But now that we all have two votes, that tribalism can be rather fractured, or non-existent. At one family gathering before a recent election, we went around the room and realised that of the eight people present, no one was voting in exactly the same way. (There was one National Party outlier, and then all sorts of combinations of Labour/Green/Maori Party and - the horror! - New Zealand First.)

    Charo World. Cuchi-cuchi!… • Since Nov 2006 • 3828 posts Report Reply

  • Sacha,

    as a persons income falls

    sacrilege

    Ak • Since May 2008 • 19743 posts Report Reply

  • Christopher Dempsey,

    Was thinking of Grey Power.

    Parnell / Tamaki-Auckland… • Since Sep 2008 • 659 posts Report Reply

  • George Darroch,

    manner-cow

    My favourite fatted calf is being slaughtered, so that one Orcland will rule them all.

    Manukau, and the identity it has generated in the last several decades, is about to regress into "South Auckland", with all that is associated in the psyches of New Zealanders the length and breadth of the country. Manukau is a great place to live, South Auckland much less so.

    I can't say the same for Waitakere, since "West Auckland" (etc) has its own meanings and values.

    WLG • Since Nov 2006 • 2264 posts Report Reply

  • Kumara Republic,

    Escape From Manukau - coming soon to a cinema near you!

    The southernmost capital … • Since Nov 2006 • 5442 posts Report Reply

  • Craig Ranapia,

    So, Morning Report is now describing Our Auckland as a "grassroots organisation" -- just like the Sensible Sentencing Trust?

    North Shore, Auckland • Since Nov 2006 • 12370 posts Report Reply

  • Matthew Poole,

    Look, Craig, can you change the record? We're all a little tired of your unseemly, unreasonable expectation that journalists use appropriate terms and do research. Employing competent reporters would cost money, and cut into profits, and we just cannot be having with that.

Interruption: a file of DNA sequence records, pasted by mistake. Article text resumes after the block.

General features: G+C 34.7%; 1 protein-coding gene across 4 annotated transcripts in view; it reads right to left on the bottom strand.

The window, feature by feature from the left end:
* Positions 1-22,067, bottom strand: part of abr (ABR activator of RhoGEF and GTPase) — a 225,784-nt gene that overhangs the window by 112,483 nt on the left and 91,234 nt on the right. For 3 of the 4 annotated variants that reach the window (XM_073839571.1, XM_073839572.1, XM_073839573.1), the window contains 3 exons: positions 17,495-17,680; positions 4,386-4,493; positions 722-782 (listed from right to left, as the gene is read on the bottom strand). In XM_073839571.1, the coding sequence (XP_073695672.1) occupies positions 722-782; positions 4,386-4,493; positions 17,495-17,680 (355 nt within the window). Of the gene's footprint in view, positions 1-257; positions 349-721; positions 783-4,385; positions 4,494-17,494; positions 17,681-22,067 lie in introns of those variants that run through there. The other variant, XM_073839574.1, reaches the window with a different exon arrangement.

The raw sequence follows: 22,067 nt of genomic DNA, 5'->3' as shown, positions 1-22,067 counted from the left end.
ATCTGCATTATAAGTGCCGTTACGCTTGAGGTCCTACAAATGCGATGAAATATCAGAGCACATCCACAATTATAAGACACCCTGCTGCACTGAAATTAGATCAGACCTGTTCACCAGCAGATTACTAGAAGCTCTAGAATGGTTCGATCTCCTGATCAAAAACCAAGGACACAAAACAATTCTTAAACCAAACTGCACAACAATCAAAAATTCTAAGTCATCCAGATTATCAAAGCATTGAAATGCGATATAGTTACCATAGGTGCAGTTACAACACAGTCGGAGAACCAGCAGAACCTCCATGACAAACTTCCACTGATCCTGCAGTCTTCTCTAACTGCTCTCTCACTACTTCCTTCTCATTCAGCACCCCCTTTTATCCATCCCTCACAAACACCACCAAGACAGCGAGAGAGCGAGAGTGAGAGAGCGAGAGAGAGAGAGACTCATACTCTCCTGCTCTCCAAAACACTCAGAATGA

Auckland • Since Mar 2007 • 4097 posts Report Reply

  • Sacha,

    Here's the first Morning Report story this morning (streaming, 8 mins).

    Rodney Hide claims the exercise wasn't done to save money (to which Sean Plunkett chokes on his cornflakes). Hide says they are not yet in a position to know how much - which is probably true to some extent, given that this govt decided to perform a transition estimated as taking 4 years in less than half that time. However, Hide is fudging the known costs and insisting that the ones that have been put off after 1 November somehow don't count and none of it is his doing. Yesterday's defensive media statement doesn't survive scrutiny.

    Act pollie and Rodney mayor, Penny Webster, mentions the un-costed loss of institutional knowledge. Phil Twyford is claiming that redundancies will cost over $40m (based it seems on leaks from inside the transition process) while Hide says no one knows.

    Hearing Plunkett take him on, you can see why Key is staying well clear of Morning Report - faith-based talking points don't stand up to informed scrutiny all that well.

    Here's the 2nd story an hour later (streaming, 3 mins), which adds some reaction from others. Len Brown notes the contradiction with Hide's blatherings about transparency and accountability and expects no one will be told before October's elections. John Banks is understanding about not being able to quantify costs at this stage, and manages to slip in the phrase "affordable progress" as you'd expect.

    The Our Auckland spokeperson (and the Sensible Sentencing comparison is apt, though at least the "grassroots" claim isn't repeated in the second story) says it's because there won't *be* any savings, but we do know that Aucklanders will pay all the costs. Most similar international transitions agree with that, despite the Royal Commission's optimism about ongoing annual savings. If there are benefits, they won't be financial. But they will cost a lot of money to implement.

    Ak • Since May 2008 • 19743 posts Report Reply

  • Sacha,

    Architect Pip Cheshire expresses hope that the new Council is an opportunity for strengthened urban design in the city's planning and consenting. He points out that the answer lies more with Council staff than its elected members.

    Unfortunately for him, the urban design function was one of the early casualties of the transition process. The new Council structure has no senior manager or team in a position to ensure that an expert urban design perspective is able to contend on an equal footing with say transport or commercial revenue advocates. By the time a decision is approved by senior managers or elected members, the battle is lost. The CCO structure makes that even more likely in crucial areas like our potentially world-leading downtown waterfront.

    Ak • Since May 2008 • 19743 posts Report Reply